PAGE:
- New Zealanders with MS have limited access to MS medications compared to Australians with MS.
- Limited access to MS medications can lead to increased levels of disability and lower quality of life.
MS Australia’s advocacy efforts have contributed to the subsidisation of 15 MS medications that are now included on the PBS. The introduction of disease-modifying therapies (DMTs) has transformed the landscape for people with relapsing-remitting MS. DMTs improve outcomes for people with MS and have vastly reduced the rate at which people progress to secondary progressive MS. Health economic studies show the benefit of these medications in reducing costs for governments, not only in lowering healthcare costs but also by keeping people socially engaged and employed. For individuals, their health and quality of life can be significantly improved when on effective DMTs.
DMTs and MS
MS Australia continues to advocate for the inclusion of MS medications on the Australian Pharmaceutical Benefits Scheme (PBS). This enables people with MS to access these medications at affordable rates. With DMTs costing the Australian Government on average $15,000 AUD per year, per person, this is an ever-growing cost. So, we must continue to highlight the positive impact that these medications have for people living with MS. However, not all countries have this privilege, including New Zealand. Instead of having unlimited access to 15 subsidised DMTs like in Australia, New Zealand has restricted access to DMTS, with only four available for people living with MS.
DMTS: Australia vs New Zealand
New research now shows the effect this has on the outcomes for people living with MS in New Zealand. Scientists have compared the outcomes of New Zealanders with MS to Australians with MS. Both countries have universal healthcare (or comparable standards, albeit access to medications), similar ethnic composition and similar living standards.
In this recently published study, researchers looked at 328 Australians and 256 New Zealanders with MS. In general, the Australian cohort had been treated longer with DMTs and had a shorter time from diagnosis to starting DMTs, a factor known to have more positive long-term outcomes for people with MS.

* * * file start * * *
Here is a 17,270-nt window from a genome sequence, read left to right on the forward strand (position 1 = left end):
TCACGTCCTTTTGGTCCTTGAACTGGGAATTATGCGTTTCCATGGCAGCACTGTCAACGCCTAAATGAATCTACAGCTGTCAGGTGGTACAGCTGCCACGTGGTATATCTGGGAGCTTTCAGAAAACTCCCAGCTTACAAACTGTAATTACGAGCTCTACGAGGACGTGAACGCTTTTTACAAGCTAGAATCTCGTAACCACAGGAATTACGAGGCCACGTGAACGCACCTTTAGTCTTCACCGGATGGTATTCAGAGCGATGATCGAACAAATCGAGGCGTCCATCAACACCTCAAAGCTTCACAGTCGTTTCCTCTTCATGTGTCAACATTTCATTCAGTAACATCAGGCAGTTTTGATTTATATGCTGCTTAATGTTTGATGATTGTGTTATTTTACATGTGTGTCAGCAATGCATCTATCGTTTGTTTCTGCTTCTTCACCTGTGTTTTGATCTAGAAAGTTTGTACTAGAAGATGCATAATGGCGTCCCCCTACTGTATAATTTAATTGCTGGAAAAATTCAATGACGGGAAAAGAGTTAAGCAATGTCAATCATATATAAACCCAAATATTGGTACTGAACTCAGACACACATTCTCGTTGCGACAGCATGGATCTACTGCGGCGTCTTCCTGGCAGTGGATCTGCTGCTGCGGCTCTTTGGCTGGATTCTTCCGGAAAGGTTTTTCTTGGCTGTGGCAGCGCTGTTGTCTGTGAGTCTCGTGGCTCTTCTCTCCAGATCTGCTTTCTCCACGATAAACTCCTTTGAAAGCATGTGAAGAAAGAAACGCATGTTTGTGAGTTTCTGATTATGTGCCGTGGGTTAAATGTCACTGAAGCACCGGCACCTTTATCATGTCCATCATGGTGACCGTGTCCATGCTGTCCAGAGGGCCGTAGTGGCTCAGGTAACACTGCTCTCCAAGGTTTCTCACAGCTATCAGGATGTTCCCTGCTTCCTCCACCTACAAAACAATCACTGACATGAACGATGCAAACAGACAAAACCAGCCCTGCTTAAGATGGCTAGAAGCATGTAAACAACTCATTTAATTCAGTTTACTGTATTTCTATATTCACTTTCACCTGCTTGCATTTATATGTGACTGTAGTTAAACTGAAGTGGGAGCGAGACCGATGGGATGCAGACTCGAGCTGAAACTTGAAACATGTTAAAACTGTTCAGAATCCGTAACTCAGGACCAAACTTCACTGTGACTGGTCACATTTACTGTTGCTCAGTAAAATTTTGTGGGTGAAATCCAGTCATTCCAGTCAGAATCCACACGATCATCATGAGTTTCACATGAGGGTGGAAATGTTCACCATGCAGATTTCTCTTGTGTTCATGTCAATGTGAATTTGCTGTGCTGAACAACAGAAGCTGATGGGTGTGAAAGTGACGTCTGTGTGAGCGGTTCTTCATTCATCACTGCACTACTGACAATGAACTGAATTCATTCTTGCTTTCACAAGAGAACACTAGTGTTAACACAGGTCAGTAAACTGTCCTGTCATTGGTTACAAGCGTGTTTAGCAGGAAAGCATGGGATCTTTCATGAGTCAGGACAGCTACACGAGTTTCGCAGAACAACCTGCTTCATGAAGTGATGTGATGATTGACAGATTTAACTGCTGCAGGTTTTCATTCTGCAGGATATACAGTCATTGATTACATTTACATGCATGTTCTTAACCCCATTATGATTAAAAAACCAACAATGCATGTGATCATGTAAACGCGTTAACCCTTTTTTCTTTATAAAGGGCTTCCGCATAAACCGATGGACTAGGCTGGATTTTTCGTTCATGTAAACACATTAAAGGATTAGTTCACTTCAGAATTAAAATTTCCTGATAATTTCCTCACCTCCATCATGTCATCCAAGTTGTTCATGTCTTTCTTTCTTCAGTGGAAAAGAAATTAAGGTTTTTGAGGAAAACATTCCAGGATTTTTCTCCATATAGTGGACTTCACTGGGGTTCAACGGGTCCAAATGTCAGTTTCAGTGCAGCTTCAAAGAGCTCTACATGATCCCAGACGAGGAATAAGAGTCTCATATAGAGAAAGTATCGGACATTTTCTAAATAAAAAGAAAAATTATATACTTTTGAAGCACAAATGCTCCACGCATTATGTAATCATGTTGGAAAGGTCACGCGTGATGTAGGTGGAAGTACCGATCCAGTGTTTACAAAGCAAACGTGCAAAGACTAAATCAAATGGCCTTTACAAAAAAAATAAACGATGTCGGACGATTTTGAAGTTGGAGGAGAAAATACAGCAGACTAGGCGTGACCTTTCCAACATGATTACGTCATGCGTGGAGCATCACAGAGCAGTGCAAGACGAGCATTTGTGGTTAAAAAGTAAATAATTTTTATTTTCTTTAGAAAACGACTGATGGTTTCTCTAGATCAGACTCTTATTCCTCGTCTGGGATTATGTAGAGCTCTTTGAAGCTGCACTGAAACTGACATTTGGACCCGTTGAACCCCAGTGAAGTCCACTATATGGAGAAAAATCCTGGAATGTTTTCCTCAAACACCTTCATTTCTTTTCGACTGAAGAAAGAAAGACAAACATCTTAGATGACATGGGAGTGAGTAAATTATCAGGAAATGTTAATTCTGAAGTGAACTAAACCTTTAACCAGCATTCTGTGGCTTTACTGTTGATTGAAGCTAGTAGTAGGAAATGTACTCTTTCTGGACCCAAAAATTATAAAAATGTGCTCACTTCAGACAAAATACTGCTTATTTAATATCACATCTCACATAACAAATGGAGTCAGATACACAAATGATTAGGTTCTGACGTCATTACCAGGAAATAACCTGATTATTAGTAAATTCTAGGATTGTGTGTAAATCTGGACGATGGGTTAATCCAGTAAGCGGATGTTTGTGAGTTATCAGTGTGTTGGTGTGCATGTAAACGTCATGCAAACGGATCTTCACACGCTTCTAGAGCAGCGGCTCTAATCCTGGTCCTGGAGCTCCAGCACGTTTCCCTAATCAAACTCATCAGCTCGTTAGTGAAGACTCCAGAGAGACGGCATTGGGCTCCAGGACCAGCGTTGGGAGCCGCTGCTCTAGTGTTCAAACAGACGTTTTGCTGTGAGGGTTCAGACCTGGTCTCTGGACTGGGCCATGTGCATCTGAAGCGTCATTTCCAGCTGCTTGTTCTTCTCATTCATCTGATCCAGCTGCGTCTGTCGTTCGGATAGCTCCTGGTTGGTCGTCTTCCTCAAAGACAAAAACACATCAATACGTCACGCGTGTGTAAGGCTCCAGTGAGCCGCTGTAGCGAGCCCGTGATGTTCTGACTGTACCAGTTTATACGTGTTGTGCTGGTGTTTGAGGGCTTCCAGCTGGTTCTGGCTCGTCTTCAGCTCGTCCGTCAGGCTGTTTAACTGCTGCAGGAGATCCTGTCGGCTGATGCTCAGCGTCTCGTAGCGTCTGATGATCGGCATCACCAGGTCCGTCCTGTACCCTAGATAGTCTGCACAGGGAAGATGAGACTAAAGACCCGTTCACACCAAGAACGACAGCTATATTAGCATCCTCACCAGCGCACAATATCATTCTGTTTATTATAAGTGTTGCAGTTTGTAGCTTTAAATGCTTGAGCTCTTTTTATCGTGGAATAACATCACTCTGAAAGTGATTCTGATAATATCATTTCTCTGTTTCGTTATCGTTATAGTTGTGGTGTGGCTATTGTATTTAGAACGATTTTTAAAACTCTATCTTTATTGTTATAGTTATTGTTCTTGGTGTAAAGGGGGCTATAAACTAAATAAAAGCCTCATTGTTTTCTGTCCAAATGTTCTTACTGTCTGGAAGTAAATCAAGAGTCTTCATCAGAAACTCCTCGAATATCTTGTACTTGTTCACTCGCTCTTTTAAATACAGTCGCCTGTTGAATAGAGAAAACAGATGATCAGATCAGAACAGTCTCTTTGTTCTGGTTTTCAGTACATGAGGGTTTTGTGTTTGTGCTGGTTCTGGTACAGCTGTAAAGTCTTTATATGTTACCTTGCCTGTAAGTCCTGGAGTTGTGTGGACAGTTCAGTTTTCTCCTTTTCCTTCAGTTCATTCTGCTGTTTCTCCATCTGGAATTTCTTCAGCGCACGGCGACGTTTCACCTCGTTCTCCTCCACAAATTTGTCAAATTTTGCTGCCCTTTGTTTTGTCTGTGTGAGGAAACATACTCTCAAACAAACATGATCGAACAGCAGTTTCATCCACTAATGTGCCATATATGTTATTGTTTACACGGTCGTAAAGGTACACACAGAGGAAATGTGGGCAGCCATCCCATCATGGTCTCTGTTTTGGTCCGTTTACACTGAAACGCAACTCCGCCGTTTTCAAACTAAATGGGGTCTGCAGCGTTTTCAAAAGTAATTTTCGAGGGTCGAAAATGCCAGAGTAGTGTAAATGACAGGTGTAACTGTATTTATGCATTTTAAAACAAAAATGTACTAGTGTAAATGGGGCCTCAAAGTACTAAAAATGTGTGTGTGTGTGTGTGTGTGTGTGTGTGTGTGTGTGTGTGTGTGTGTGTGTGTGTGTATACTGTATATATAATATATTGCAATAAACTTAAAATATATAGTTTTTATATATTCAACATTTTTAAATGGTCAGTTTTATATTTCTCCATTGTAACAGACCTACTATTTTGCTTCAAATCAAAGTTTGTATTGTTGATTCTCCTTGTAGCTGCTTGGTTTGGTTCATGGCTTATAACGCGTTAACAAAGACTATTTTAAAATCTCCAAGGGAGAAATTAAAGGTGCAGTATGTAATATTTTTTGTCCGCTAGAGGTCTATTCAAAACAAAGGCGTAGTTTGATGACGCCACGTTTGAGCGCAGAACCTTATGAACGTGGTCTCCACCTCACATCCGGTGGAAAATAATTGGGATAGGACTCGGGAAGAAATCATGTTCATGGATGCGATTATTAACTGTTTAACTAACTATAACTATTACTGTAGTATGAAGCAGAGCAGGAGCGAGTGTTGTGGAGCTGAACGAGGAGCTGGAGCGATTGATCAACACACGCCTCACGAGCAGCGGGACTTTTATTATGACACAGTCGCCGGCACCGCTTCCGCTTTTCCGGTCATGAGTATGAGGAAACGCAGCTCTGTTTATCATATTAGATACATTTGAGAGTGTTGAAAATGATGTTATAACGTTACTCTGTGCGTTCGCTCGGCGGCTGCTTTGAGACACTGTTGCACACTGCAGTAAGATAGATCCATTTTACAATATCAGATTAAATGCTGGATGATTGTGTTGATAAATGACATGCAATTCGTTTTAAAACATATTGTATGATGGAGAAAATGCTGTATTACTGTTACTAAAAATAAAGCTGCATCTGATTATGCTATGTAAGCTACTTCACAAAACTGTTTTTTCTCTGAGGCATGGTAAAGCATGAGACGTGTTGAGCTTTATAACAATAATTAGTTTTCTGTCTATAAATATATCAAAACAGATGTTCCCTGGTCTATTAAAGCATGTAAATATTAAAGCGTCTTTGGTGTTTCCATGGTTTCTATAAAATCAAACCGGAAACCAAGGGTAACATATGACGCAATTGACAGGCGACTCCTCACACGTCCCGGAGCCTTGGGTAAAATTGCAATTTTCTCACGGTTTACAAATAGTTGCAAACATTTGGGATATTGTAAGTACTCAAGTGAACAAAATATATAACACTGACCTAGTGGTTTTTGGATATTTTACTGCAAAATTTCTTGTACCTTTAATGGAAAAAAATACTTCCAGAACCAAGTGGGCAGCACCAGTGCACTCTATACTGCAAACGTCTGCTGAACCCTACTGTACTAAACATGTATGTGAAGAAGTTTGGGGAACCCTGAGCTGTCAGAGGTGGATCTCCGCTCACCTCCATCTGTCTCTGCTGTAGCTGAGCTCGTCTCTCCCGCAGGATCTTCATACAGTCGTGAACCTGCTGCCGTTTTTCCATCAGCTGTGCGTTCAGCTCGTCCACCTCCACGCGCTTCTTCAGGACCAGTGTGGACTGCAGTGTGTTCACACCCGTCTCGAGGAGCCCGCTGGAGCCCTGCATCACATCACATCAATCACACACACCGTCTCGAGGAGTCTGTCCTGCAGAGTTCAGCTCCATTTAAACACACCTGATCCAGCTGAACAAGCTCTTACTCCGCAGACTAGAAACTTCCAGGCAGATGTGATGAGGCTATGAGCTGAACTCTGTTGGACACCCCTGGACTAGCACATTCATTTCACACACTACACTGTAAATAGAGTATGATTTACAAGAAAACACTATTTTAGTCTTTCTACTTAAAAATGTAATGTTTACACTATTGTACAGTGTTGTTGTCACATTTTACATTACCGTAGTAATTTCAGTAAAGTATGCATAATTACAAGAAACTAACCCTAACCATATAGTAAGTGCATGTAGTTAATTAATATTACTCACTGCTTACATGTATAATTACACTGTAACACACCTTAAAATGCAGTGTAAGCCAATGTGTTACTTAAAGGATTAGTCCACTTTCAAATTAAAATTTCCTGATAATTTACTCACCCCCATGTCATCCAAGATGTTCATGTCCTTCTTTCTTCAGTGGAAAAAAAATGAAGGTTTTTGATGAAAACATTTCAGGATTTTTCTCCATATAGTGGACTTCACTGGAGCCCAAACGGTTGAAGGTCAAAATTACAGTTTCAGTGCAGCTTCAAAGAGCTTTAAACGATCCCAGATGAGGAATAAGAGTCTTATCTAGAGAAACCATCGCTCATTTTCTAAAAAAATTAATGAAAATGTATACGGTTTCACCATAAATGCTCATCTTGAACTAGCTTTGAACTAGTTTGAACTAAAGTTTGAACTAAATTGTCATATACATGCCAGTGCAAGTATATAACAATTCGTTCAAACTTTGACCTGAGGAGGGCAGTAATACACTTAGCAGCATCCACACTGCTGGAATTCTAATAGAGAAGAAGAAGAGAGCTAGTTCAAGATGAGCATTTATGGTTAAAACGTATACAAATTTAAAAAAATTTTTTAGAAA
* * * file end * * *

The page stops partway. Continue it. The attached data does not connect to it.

Overall, Australians had a lower level of disability as measured by the Expanded Disability Status Scale (EDSS) and the Multiple Sclerosis Severity Score (MSSS). Additionally, New Zealanders with MS also had a lower score when it came to measures of Quality of Life. Statistical analysis revealed that the differences between the countries were attributed mainly to differential use of DMTs. This study once again highlights the vital role that DMTs have on the lives of people with MS.
A large body of evidence shows that early intervention leads to better long-term outcomes for people with MS. DMT use has also been shown to delay both disease milestones and progression and allow people with MS to live well. This has many flow-on effects for Australia; it means fewer healthcare costs, fewer hospitalisations, and less care and disability support required, making DMTs a worthwhile investment, not to mention the impact they can have on the lives of people with MS.
What does this mean for people with MS?
This study highlights the impact of a national-level DMT policy on disability outcomes for people with MS. In countries like Australia, where DMTs are more accessible, people with MS experienced less disability progression and improved quality of life 10–20 years post-diagnosis.
MS Australia will continue to advocate for the inclusion of effective treatments on the PBS, allowing people of all ages with MS to have equal access to treatment options.